Despite the arrival of rain and high-elevation snow in the Northwest, drought persisted or intensified across the region. The most notable drought increases were from central California into the Pacific Northwest.

In northern portions of the region, a surge of Pacific moisture generated rain and mountain snow from the Cascades into the northern Rockies. Precipitation totals were highly variable, with 2- to 7-inch totals (liquid equivalent) in the northern Cascades contrasting with amounts generally less than 2 inches over southern portions of the range. Despite the moisture, the post-event statistics highlighted the intensifying drought in the region. The updated water-year precipitation totals stood at a meager 15 to 25 percent of normal in the Salmon Mountains of northwestern California, 25 to 55 percent in western Oregon, while northern portions of the Cascades (Washington) averaged 55 to 85 percent of normal precipitation for the water year. Snow Water Equivalent (SWE) in the Cascades of Oregon averaged 10 to 35 percent of normal, while the mountains of western Washington fared slightly better (30 to 60 percent of normal). Consequently, Severe Drought (D2) was expanded northward — despite the precipitation — to account for SWE rankings in the 15th percentile or lower (locally below the 5th percentile). SWE rankings in the eastern portions of Washington’s Cascades are likewise mostly in the 20th percentile or lower (locally in the lowest 5th percentile), reflecting the abnormally warm weather which has resulted in much of the precipitation falling as rain. Moderate Drought (D1) was also expanded across the Columbia River Valley in northern Oregon and central Washington due to increasing short-term dryness (water-year precipitation at 20 to 45 percent of normal) and declining soil moisture.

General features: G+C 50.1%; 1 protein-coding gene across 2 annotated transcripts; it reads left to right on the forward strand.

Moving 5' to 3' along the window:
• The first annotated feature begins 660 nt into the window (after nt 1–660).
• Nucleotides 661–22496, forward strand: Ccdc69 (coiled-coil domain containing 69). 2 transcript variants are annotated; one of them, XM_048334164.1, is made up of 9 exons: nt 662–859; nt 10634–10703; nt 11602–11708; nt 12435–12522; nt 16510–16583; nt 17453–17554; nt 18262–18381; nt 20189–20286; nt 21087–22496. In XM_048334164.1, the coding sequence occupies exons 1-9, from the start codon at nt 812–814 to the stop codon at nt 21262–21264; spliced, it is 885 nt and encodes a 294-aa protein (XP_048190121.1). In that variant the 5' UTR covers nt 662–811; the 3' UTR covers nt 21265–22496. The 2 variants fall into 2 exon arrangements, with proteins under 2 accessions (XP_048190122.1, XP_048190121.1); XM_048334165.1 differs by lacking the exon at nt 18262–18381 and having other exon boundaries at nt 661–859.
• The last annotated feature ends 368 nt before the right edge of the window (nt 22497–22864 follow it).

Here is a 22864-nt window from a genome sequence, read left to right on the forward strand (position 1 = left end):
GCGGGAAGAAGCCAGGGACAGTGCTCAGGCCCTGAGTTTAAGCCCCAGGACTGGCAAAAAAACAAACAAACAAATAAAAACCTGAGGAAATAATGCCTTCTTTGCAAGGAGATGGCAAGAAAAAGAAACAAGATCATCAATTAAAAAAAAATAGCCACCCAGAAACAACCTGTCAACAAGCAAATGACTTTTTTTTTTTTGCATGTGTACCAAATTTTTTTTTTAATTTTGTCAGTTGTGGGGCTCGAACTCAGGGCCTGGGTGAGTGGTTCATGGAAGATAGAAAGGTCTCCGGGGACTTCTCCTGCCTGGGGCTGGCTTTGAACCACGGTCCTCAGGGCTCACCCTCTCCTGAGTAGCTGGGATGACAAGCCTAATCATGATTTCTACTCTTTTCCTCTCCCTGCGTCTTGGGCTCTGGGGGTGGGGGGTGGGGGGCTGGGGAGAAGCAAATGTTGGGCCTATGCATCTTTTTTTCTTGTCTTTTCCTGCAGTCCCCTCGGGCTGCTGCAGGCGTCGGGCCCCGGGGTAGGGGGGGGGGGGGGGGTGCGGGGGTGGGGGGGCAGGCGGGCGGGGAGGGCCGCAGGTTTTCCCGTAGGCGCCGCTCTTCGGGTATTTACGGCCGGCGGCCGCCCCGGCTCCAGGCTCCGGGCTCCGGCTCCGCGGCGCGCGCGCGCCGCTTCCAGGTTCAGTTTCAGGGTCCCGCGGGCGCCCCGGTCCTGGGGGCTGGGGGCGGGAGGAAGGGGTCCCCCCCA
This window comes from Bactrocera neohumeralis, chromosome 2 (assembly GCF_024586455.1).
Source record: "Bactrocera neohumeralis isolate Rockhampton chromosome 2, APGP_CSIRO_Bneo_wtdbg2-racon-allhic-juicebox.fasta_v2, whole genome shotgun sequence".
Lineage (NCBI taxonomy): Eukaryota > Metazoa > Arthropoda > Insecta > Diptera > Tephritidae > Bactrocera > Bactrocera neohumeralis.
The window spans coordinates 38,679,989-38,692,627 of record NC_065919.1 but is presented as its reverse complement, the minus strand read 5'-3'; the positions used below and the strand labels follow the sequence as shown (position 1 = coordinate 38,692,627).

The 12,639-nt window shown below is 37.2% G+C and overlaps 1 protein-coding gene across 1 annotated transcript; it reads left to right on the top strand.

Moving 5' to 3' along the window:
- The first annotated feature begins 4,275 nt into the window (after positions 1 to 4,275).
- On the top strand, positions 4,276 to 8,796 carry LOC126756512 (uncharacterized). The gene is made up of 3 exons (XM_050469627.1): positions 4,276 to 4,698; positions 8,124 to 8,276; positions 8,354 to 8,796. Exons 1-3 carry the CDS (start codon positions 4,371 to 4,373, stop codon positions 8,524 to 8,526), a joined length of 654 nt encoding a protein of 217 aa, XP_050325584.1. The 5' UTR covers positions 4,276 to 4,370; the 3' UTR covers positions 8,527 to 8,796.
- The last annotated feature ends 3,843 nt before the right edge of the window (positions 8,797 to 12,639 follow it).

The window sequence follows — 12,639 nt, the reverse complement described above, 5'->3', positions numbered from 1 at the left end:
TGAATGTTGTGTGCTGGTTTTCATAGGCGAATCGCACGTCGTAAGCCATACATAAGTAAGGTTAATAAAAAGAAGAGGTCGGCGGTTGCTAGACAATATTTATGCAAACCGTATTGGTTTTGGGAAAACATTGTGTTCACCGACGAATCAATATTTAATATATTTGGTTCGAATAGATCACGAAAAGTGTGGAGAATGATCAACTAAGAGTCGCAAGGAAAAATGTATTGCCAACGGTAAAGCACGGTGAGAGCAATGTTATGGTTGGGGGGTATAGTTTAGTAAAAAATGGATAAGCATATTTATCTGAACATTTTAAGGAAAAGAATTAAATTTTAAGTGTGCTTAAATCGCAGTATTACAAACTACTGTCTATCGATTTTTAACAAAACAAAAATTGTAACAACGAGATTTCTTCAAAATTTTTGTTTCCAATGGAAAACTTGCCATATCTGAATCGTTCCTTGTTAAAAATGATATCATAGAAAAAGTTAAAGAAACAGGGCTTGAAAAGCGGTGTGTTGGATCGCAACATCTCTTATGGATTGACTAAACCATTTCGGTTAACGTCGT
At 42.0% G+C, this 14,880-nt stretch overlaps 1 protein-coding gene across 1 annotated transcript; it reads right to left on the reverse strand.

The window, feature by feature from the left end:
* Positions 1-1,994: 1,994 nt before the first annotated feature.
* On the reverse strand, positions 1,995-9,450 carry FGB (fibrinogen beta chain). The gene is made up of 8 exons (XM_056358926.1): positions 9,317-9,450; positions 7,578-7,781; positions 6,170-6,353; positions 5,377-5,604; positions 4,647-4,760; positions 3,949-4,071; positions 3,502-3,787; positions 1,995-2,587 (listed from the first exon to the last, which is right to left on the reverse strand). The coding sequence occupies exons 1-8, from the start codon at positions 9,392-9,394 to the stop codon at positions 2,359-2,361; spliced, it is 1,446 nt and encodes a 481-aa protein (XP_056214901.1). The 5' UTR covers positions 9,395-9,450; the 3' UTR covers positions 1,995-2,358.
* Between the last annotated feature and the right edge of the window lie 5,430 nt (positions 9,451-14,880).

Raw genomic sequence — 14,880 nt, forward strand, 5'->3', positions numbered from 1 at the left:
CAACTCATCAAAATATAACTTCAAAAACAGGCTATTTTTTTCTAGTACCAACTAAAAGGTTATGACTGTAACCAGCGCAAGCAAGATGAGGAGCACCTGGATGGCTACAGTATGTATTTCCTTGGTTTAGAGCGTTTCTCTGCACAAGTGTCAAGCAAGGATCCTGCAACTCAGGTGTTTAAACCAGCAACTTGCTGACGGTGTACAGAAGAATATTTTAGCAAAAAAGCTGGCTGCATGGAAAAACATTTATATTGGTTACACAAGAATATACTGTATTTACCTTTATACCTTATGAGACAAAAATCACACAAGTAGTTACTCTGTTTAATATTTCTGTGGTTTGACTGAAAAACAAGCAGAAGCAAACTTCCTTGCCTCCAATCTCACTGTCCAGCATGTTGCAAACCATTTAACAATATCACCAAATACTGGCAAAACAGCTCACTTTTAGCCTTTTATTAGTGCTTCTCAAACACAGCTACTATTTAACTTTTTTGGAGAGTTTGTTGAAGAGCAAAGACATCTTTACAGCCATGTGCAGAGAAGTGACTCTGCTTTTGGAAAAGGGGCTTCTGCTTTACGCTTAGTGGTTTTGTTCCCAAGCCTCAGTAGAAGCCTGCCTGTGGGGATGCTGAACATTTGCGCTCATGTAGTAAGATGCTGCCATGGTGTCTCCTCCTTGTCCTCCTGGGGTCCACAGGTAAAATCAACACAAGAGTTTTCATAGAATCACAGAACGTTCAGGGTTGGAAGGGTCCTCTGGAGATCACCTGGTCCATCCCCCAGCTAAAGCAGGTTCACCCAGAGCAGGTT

Farther south, a disappointing water year continued, with warm, dry weather firmly entrenched from central and southern California into the Great Basin. Most notably, Extreme Drought (D3) expanded across much of central and northern California into northwestern Nevada. Water-year precipitation in most of the D3 area was now less than 20 percent of normal, with locales from the southern San Joaquin Valley to the Pacific Coast reporting less than 10 percent of normal. Mountain snowpacks in the Sierra Nevada continued to dwindle as well, with SWE averaging between 10 and 30 percent of normal (10th percentile or lower, with many locations now in the bottom 5th percentile). Soil moisture across the northern two-thirds of California remained in very short supply, with similar moisture shortages noted in northwestern Nevada.